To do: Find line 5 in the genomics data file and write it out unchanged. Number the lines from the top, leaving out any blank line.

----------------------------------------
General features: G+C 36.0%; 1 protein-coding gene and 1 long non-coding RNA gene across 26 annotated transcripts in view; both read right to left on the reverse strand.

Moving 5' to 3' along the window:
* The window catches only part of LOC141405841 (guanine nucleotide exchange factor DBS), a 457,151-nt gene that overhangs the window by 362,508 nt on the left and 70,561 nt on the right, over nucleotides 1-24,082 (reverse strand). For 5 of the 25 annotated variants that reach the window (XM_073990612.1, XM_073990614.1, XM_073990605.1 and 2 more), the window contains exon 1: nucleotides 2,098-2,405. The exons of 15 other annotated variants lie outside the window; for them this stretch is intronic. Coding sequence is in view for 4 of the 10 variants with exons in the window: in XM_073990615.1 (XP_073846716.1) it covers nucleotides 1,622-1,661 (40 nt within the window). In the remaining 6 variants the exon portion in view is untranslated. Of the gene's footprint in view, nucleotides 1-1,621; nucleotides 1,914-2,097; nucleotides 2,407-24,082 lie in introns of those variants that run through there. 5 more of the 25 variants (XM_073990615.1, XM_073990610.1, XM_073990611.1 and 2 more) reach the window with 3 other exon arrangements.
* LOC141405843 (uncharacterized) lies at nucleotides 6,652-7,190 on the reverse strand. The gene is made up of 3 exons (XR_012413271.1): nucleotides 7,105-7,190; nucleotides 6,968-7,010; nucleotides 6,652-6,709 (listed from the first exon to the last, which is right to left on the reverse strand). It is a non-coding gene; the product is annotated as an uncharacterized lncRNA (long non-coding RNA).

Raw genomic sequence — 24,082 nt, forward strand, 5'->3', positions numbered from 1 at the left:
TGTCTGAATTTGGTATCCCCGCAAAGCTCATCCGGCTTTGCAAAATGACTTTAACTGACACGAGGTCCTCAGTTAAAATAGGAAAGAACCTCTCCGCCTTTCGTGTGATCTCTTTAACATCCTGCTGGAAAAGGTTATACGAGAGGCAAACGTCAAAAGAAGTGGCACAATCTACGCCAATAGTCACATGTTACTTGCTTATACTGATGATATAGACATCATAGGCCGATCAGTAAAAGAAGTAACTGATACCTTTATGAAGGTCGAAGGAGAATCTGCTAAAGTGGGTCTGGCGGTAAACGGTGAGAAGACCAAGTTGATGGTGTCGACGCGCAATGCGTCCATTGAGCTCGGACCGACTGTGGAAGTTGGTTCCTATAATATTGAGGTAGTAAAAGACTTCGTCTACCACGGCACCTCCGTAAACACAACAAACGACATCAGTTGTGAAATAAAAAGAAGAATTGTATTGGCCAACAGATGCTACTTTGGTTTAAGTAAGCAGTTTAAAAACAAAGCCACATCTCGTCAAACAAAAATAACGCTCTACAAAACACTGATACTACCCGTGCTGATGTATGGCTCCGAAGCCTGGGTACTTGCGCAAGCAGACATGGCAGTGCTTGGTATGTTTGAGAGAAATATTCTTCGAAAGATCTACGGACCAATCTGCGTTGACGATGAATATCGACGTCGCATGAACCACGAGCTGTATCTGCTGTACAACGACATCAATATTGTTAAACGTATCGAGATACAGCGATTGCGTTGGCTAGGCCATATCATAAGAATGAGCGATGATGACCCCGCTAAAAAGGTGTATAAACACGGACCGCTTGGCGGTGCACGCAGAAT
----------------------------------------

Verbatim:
Raw genomic sequence — 24,082 nt, forward strand, 5'->3', positions numbered from 1 at the left: